Windows 10: Do I Need to Periodically Defragment a SSD?

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  1.    25 Nov 2017 #1

    Do I Need to Periodically Defragment a SSD?


    Hello everyone. Me again
    I have another question:

    I recently replaced my primary HD (gave up the ghost) and decided to go with a SSD this time (and let me tell ya, my comp boots up sooo much faster now).

    Anyway, I use a program called, "BoostSpeed" that optimizes the SSD. I also use Win10's defrag app. Moreover, I'm constantly downloading/copying/deleting/moving & creating files -> so the drive gets a good work out, I think.

    Do I really need to use programs like BoostSpeed and Win10 defrag? How frequently should I run these apps?

    I think what contributed to my HD crashing was constantly running programs like Defraggler & CCleaner's "Wipe Free Space."

    After jumping in and paying a hefty sum on a 1 TB SSD, I want to extend the life of it for as long as possible!

    Thank you.
      My ComputerSystem Spec


  2. Posts : 439
    Ubuntu 18.04, win 8.1 pro
       25 Nov 2017 #2

    No,

    moreover you should not defrag SSD if you want to extend its life, there is no fragmented ssd it works in a different way.
    don't know "BoostSpeed" but for performance verify TRIM is enabled, that shoul be enough.
      My ComputerSystem Spec

  3.    25 Nov 2017 #3

    No - ssds are not defragged only trimmed. This is done automatically by Windowx 10 on aweekly basis.

    Re. Life of ssd - modern ssd last much much much longer than eaerly ssds. Ignore any bs you read how to extend write life, and just enjoy using it.
      My ComputerSystem Spec

  4.    25 Nov 2017 #4

    If you go to the Windows 10 Defrager you will see it now says Optimize a drive. You only need to Optimize (Defrag) an SSD drive once and never again. You should not use any 3rd party programs like BoostSpeed.
      My ComputerSystem Spec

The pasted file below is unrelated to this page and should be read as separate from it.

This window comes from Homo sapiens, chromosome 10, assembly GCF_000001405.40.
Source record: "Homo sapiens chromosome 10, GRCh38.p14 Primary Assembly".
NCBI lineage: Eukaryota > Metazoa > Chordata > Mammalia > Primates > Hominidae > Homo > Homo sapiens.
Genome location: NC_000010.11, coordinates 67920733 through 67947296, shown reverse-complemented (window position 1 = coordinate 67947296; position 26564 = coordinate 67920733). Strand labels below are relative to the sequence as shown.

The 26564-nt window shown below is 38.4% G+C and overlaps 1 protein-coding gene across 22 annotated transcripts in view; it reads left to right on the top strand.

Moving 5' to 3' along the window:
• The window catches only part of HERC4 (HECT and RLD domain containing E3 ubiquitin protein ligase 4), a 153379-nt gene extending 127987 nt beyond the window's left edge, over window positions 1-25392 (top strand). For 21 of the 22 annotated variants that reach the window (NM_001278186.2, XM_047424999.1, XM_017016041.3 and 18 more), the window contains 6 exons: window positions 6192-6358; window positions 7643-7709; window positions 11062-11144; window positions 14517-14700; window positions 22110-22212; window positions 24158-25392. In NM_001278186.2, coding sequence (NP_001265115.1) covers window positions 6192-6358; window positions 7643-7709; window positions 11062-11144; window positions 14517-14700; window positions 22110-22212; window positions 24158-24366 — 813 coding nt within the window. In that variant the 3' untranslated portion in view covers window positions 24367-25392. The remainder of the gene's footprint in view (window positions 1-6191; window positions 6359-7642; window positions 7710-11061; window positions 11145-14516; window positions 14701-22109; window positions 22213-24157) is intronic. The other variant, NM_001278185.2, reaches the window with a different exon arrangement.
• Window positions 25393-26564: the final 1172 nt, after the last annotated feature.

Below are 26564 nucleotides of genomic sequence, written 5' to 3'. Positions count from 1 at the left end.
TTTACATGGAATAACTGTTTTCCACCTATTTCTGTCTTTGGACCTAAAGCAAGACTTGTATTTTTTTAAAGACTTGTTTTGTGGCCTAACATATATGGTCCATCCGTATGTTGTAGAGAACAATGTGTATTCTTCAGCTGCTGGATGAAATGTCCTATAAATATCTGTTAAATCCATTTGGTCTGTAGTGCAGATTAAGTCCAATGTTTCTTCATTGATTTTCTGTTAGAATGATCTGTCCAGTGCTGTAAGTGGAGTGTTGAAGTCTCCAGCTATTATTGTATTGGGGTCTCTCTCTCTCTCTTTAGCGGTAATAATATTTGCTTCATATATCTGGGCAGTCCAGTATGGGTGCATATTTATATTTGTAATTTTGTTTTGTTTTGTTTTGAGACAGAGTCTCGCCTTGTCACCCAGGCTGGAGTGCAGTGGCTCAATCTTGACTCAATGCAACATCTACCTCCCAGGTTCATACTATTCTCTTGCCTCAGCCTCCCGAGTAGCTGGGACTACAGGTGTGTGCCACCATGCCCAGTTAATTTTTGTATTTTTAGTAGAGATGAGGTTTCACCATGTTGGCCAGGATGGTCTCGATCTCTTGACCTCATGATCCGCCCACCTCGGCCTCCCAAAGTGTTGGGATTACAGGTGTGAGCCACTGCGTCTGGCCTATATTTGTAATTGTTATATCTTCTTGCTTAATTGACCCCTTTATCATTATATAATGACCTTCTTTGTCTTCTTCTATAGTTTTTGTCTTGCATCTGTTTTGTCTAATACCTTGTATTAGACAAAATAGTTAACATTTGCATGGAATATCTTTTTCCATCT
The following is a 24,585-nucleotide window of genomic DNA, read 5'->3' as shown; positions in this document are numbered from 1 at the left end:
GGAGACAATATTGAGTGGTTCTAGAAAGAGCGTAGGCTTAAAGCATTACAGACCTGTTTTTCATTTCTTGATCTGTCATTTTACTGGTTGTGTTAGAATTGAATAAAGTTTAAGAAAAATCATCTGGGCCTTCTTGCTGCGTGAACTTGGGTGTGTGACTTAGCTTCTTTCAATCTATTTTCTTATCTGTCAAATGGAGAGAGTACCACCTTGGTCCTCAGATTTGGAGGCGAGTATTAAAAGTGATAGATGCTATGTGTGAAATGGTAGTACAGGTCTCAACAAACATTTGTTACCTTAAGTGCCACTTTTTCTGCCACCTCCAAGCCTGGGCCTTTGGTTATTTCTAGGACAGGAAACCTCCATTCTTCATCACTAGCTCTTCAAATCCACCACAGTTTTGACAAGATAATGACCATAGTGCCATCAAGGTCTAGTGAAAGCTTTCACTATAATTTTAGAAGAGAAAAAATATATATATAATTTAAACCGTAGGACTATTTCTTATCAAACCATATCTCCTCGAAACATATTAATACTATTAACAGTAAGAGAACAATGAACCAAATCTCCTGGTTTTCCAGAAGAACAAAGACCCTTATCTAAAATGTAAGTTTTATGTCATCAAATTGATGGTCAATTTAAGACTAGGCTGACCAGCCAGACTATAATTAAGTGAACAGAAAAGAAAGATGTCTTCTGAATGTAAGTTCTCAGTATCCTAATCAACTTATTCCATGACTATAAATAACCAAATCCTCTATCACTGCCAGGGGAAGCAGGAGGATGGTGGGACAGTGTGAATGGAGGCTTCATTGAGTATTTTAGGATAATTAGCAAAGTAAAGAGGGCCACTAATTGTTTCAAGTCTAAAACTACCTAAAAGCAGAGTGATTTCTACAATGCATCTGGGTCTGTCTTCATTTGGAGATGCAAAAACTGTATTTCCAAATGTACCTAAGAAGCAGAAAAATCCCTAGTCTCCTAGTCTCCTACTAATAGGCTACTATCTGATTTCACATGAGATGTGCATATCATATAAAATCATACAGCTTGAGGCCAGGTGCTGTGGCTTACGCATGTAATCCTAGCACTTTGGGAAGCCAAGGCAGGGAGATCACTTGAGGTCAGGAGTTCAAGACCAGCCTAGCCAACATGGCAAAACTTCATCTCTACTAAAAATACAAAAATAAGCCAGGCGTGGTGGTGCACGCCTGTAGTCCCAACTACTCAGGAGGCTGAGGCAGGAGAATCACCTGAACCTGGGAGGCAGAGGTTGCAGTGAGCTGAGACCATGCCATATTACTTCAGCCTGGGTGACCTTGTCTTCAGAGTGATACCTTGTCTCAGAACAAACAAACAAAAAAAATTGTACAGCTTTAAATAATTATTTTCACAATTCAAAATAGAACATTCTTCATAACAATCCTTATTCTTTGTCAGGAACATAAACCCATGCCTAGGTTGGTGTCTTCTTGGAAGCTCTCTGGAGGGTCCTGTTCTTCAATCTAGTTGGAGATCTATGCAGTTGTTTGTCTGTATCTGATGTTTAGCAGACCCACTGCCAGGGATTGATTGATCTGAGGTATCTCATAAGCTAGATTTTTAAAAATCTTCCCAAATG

5.    25 Nov 2017 #5

    If you have any third party defraggers, it's probably best to uninstall them so you don't accidentally run them or they schedule it themselves.
      My ComputersSystem Spec

  6. Layback Bear's Avatar
    Posts : 994
    Windows 7/64 Professional
       25 Nov 2017 #6

    Exactly what ssd do you have?

    Jack
      My ComputersSystem Spec

  7.    25 Nov 2017 #7

    Layback Bear said: View Post
    Exactly what ssd do you have?

    Jack
    How is this relevant?
      My ComputerSystem Spec

  8.    25 Nov 2017 #8

    roy111 said: View Post
    No,

    moreover you should not defrag SSD if you want to extend its life, there is no fragmented ssd it works in a different way.
    It is false information that there is no fragmented SSD. SSDs do get fragmented. It's just that fragmentation on an SSD has no noticeable affect on it's performance.

    spunk said: View Post
    If you go to the Windows 10 Defrager you will see it now says Optimize a drive. You only need to Optimize (Defrag) an SSD drive once and never again. You should not use any 3rd party programs like BoostSpeed.
    What is this "Optimize (Defrag) an SSD drive once and never again?" The user can run Optimization (which is TRIM, not defragging) as much as they want to manually. It won't really improve performance any, but it won't hurt anything either because Windows is going to run TRIM automatically anyway, and before storage cells that hold deleted data in them can accept new data they must be reset first, and that is what the TRIM function does - resets storage cells with deleted data.

    RadCazz said: View Post
    Anyway, I use a program called, "BoostSpeed" that optimizes the SSD. I also use Win10's defrag app. Moreover, I'm constantly downloading/copying/deleting/moving & creating files -> so the drive gets a good work out, I think.